Formations and Syntheses of Carbon-bearing Deposits on Phlogopite of Basalts
1. Introduction: Recently author found carbon-bearing grains on phlogopite plate in druses of terrestrial volcanic basalts in Shimonoseki, Yamaguchi, Japan , where many scientists have been reported as normal 'phlogopite growth' formed at hydrothermal condition from volcanic magmas . The main problem to report such crystals is non-detection of light carbon (C) by normal X-ray detection and the EPMA and TEM analyses (due to detection heavier than Na element) [3-7].The purpose of this paper is to elucidate carbon- bearing deposits on phlogopite minerals compared with continental phlogopites from Canada, Finland and Sri Lanka without carbon. 2. Carbon-bearing phlogopite in volcanic basalt: The samples used in this study are crystalline (with glassy) grains from druses of basaltic lavas, which are collected from Mukuno-cho and Kifune-cho, Shimonoseki-shi, Yamaguchi-ken, Japan . Well- known phlogopites from the Mutsure-jima (as National Reserved Area) are the same rocks at the same City . Fe and Ti-bearing phlogopite observed by the FE-SEM with EDX analyzer (JEOL7000F), Yamaguchi, Japan, shows various vein-textures intruded irregularly by carbon- rich fluid (mixed with phlogopite in composition) as quenched process. Zonal and growth spirals reported previously on the similar samples  are not 'phlogopite crystal growth' in this study but micro-grain assemblages on phlogopite crystals which are not observed three continental phlogopites from Canada (Quebec), Sri Lanka and Finland. Phlogopite samples from Shimonoseki are formed by rapid reaction as vapor-fluid carbon dioxides from buried Paleozoic limestones on phlogopite plates during quenching processes from basaltic magma. This is the first report of carbon-rich grains in volcanic basalts on the Earth. 3. Artificial formation of carbon-fixed phlogopites: Artificial carbon fixings on phlogopite plates from Finland have been carried out at author's laboratory to compare with Shimonoseki carbon-bearing minerals by an in-site observation with the FE-SEM with EDX analyzer to avoid any contamination from sample preparation. This is first syntheses to form carbon-rich materials along quenched veins of phlogopite with various and random growth patterns . 4. Summary: The present results are summarized as follows: 1) The first report of carbon- rich grains formed in natural volcanic basalts in Yamaguchi, Japan. 2) The first artificial syntheses are carried out to deposite carbon-bearing materials as growth pattern on phlogopite composition. Acknowledgements: Author thanks to Dr. T. Kato, Yamaguchi University, for sample data interpretation on terrestrial minerals and rocks. References: Miura Y. (2008): EOS Trans, AGU, 89 (53), Abstract # MR33-B1861.  Sunagawa I. (1964): Am. Mineral., 49, 1427-1434.  Miura Y. (2008): ISTS Issue of Japan Society for Aeronautical and Space Science (JSASS), Paper #2008-c-46. www.senkyo.co.jp/ists2008/  Miura Y.(2008): 5th AOGS Meeting (Busan) , Abstract #IWG04-D412.  Miura Y.(2007): Frontiers in Mineral Sciences 2007 (Univ. of Cambridge, UK), 223. Miura Y. (2007): Meteoritics & Planet. Sci(USA), 110-110.  Miura Y. (2006): ICEM2006 symposium abstract paper volume (Yamaguchi University, Yamaguchi, Japan), pp.2.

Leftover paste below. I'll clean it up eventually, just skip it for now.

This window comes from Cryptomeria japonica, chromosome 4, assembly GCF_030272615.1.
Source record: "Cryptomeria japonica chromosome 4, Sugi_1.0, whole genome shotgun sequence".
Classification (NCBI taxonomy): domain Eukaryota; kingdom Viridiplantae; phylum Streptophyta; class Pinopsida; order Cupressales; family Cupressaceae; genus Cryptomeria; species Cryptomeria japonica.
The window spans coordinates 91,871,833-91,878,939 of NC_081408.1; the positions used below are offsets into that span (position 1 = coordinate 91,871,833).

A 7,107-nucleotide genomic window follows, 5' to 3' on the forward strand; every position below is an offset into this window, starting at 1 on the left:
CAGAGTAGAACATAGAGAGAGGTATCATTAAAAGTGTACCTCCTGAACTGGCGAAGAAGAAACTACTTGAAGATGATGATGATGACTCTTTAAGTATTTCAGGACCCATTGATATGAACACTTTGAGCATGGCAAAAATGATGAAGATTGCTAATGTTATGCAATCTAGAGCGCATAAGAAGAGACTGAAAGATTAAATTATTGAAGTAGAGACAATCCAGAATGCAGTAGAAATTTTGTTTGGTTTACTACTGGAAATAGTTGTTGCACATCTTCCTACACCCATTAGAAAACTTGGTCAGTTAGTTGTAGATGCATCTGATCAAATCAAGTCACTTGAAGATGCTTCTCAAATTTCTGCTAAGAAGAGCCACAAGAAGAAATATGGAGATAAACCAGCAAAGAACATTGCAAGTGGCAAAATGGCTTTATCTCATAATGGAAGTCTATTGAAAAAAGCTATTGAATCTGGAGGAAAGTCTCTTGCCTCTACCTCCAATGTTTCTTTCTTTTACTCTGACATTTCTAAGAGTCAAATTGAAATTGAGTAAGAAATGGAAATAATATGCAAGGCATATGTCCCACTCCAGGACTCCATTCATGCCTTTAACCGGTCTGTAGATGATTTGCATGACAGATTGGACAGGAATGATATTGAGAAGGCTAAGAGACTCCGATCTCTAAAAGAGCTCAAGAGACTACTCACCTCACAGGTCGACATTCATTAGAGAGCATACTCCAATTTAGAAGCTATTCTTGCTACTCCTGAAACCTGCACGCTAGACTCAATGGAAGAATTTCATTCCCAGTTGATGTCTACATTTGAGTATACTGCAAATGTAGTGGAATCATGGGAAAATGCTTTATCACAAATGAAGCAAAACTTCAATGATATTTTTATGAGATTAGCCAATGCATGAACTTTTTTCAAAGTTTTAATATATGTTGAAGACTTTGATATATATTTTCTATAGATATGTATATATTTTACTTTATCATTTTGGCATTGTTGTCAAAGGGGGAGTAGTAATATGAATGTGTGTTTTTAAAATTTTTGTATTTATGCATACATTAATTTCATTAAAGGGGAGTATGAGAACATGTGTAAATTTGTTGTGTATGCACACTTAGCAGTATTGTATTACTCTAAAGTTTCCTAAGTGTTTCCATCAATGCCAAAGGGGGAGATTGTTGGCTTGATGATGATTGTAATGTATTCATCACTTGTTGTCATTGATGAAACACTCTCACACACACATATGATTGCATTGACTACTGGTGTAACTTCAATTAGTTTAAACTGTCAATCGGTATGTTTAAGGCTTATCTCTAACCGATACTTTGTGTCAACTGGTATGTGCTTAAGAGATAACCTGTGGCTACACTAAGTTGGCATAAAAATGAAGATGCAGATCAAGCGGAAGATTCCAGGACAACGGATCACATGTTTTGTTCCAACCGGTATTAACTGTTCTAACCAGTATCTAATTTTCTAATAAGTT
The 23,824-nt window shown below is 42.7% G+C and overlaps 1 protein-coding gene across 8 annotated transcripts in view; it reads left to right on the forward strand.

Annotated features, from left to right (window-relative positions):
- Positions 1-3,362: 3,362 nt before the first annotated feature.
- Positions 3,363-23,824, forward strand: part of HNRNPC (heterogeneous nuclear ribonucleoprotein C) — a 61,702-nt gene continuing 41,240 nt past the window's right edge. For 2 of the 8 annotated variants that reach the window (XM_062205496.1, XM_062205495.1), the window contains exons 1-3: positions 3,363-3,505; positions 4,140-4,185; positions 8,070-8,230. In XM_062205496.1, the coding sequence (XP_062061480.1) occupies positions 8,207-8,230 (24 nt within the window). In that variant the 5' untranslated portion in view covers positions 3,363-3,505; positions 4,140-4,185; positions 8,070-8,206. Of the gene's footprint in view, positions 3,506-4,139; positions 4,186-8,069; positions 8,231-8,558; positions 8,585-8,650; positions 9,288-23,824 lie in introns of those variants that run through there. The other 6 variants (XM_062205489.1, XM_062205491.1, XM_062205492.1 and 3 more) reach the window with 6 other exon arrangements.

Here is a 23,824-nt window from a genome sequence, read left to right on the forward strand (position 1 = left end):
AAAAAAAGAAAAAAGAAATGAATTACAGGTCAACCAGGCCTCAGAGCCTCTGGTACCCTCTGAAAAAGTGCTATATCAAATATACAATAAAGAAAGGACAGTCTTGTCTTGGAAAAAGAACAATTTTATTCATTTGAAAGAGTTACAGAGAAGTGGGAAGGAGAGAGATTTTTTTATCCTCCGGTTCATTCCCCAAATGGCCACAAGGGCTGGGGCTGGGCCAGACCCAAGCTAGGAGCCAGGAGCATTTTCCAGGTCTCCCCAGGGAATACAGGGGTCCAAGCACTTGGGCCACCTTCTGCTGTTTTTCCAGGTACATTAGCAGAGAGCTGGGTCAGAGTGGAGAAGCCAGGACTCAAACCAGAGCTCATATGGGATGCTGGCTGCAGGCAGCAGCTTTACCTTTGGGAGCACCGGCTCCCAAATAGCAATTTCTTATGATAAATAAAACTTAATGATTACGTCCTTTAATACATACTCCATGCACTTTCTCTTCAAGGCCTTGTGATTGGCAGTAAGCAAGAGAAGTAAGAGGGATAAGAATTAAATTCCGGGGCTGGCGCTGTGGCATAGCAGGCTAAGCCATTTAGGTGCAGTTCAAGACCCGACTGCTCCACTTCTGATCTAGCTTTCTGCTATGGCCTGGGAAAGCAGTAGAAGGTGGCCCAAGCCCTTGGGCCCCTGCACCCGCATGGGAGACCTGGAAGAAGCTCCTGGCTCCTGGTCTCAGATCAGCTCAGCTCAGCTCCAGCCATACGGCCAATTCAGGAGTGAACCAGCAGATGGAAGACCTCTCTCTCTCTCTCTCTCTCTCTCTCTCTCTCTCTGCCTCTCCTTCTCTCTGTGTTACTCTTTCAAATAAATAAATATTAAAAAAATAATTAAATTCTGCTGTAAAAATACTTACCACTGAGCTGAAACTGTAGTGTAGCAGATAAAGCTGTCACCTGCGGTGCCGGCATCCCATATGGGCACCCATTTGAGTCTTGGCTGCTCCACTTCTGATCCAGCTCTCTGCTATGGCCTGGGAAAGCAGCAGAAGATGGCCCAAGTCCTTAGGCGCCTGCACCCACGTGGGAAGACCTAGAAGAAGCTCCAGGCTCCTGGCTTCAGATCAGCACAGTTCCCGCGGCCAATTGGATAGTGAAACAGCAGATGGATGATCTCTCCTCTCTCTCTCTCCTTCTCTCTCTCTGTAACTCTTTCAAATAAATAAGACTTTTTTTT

Synthesis and Geochemical Indicators of Abiogenic Hydrocarbons Produced Under Hydrothermal Conditions
Determining the geologically relevant conditions for, and geochemical indicators of, abiogenic hydrocarbon production in hydrothermal systems will aid in the identification of abiogenic and biogenic hydrocarbons, and carbon cycling in hydrothermal systems. In this study, abiogenic gaseous hydrocarbons were synthesized in hydrothermal experiments at 250C and 500 bar using a native Fe powder catalyst over short time periods (1 to 20 hr) to observe the product distribution and kinetic isotope effects associated with abiogenic organic synthesis of gaseous alkane hydrocarbons. The composition as well as the carbon and hydrogen isotope values (delta13C and delta2H respectively) of the gaseous hydrocarbons were measured to determine the mechanisms of formation and to determine if the abiogenic gases produced shared otherwise unique geochemical indicators for microbial and thermogenic hydrocarbon gases. Methane was the dominant hydrocarbon in all the experiments. Higher molecular weight gaseous alkanes decreased in concentration with increasing carbon number, which was well described by Anderson Schultz Flory probability of propagation factors (with an average of -0.31 ±0.15). At low percentage of carbon converted, the carbon isotopic separation between CO2 and CH4 (51.0 permil) was similar in magnitude to the carbon isotopic separation associated with microbial CO2 reduction. However, as the percentage of carbon converted increased, the carbon isotopic separation between CO2 and CH4 became progressively smaller (24.4 ±1.8 permil) overlapping with ranges for thermogenic hydrocarbons and thermophilic methanogens. The inability to distinguish abiogenic products, CO2 and CH4, from thermogenic and microbial methanogens products suggests that carbon isotope values alone of CO2 and CH4 are not enough to differentiate between alternative sources of CH4. In this study, ratios of C1/C2+ differentiated hydrocarbons produced by abiogenic synthesis from microbial gases.
Modeling Shallow Groundwater Geochemistry and Carbon Isotopes: Test of Methodology for CO2 Storage Evaluation at an EOR Site, West Texas, USA